Ganymede’s surface is a bit of a puzzle for planetary scientists. About two-thirds of its surface is covered in lighter terrain, while the remainder is darker. Both types of terrain are ancient, with the lighter portion being slightly younger. The two types of terrain are spread around the moon, and the darker terrain contains concurrent furrows.
For the most part, scientists think that the furrows were caused by tectonic activity, possibly related to tidal heating as the moon went through unstable orbital resonances in the past.
But a new study says that a massive impact might be responsible for all those furrows.
Congratulations! It’s a baby… moon? A bright clump spotted orbiting Saturn at the outermost edge of its A ring may be a brand new moon in the process of being born, according to research recently published in the journal Icarus.
“We have not seen anything like this before,” said Carl Murray of Queen Mary University in London, lead author of the paper. “We may be looking at the act of birth, where this object is just leaving the rings and heading off to be a moon in its own right.”
In images acquired with Cassini’s narrow-angle camera in 2013, a 1,200-kilometer-long, 10-kilometer-wide arc of icy material was observed traveling along the edge of the A ring. The arc is thought to be the result of gravitational perturbations caused by an as-yet unseen embedded object about a kilometer wide — possibly a miniature moon in the process of formation.
The half-mile-wide object has been unofficially named “Peggy,” after lead author Murray’s mother-in-law (whose 80th birthday it was on the day he was studying the Cassini NAC images.) Murray first announced the findings on Dec. 10, 2013 at the AGU 13 meeting in San Francisco.
According to the team’s paper, Peggy’s effects on the A ring has been visible to Cassini since May 2012.
Eventually Peggy may coalesce into a slightly larger moon and move outward, establishing its own orbital path around Saturn. This is how many of Saturn’s other moons are thought to have formed much further back in the planet’s history. Now, its rings having been depleted of moon-stuff, can only create tiny objects like Peggy.
“Witnessing the possible birth of a tiny moon is an exciting, unexpected event.”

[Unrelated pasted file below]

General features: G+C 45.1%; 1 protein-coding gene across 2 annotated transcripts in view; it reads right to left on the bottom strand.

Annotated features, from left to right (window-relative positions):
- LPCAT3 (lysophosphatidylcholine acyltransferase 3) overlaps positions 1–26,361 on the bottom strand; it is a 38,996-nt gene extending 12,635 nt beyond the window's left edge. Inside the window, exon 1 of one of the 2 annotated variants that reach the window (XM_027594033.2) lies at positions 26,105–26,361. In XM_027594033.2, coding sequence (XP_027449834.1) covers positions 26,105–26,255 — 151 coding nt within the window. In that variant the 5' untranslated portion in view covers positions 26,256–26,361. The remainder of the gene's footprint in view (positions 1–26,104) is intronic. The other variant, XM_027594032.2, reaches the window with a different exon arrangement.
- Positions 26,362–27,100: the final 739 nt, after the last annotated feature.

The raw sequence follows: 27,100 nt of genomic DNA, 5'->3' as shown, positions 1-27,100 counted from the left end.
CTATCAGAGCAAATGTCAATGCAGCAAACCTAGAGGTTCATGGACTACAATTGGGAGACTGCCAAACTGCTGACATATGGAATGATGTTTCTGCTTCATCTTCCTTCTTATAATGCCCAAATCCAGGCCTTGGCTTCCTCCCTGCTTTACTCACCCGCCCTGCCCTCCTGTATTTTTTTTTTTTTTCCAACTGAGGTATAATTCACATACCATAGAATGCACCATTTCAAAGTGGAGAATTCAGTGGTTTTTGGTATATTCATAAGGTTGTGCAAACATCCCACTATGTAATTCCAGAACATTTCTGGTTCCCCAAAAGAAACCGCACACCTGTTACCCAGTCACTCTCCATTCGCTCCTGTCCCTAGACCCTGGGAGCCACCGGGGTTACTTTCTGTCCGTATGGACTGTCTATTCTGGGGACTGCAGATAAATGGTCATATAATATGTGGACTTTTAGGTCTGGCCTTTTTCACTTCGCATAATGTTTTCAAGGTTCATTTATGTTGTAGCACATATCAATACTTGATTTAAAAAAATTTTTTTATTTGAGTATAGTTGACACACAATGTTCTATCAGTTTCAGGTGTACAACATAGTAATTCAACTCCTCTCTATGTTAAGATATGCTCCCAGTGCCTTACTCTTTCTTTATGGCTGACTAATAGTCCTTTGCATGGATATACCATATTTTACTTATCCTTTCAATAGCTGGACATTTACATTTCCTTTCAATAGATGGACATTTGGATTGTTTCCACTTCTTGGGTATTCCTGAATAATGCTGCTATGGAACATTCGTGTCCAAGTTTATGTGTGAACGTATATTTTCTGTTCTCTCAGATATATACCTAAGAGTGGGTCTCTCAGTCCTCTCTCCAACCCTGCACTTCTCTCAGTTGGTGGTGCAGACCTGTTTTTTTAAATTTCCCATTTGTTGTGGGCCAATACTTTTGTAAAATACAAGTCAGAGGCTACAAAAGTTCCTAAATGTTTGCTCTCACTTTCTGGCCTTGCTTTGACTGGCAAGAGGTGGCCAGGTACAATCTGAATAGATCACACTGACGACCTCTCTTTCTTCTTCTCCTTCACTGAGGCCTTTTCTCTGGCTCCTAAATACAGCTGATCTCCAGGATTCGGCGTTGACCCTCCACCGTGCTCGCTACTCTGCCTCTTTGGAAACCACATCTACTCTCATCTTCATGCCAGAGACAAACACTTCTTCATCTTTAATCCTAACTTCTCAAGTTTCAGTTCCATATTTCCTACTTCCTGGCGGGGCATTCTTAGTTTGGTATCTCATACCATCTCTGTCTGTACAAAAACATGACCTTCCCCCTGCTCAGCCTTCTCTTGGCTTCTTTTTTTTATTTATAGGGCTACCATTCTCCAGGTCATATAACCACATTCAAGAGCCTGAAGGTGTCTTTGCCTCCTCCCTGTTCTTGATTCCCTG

– Linda Spilker, Cassini Project Scientist at JPL
While it is possible that the bright perturbation is the result of an object’s breakup rather than formation, researchers are still looking forward to finding out more about its evolution.
Researchers from The Australian National University are suggesting that Earth didn’t form as previously thought, shaking up some long-standing hypotheses of our planet’s origins right down to the core — literally.
Ian Campbell and Hugh O’Neill, both professors at ANU’s Research School for Earth Sciences, have challenged the concept that Earth formed from the same material as the Sun — and thus has a “chondritic” composition — an idea that has been assumed accurate by planetary scientists for quite some time.
Chondrites are meteorites that were formed from the solar nebula that surrounded the Sun over 4.6 billion years ago. They are valuable to scientists because of their direct relationship with the early Solar System and the primordial material they contain.
“For decades it has been assumed that the Earth had the same composition as the Sun, as long the most volatile elements like hydrogen are excluded,” O’Neill said. “This theory is based on the idea that everything in the solar system in general has the same composition. Since the Sun comprises 99 per cent of the solar system, this composition is essentially that of the Sun.”
Instead, they propose that our planet was formed through the collision of larger planet-sized bodies, bodies that had already grown massive enough themselves to develop an outer shell.
This scenario is supported by over 20 years of research by Campbell on columns of hot rock that rise from Earth’s core, called mantle plumes. Campbell discovered no evidence for “hidden reservoirs” of heat-producing elements such as uranium and thorium that had been assumed to exist, had Earth actually formed from chondritic material.
“Mantle plumes simply don’t release enough heat for these reservoirs to exist. As a consequence the Earth simply does not have the same composition as chondrites or the Sun,” Campbell said.
The outer shell of early Earth, containing heat-producing elements obtained from the impacting smaller planets, would have been eroded away by all the collisions.
“This produced an Earth that has fewer heat producing elements than chondritic meteorites, which explains why the Earth doesn’t have the same chemical composition,” O’Neill said.
The team’s paper has been published in the journal Nature. Read the press release from The Australian National University here.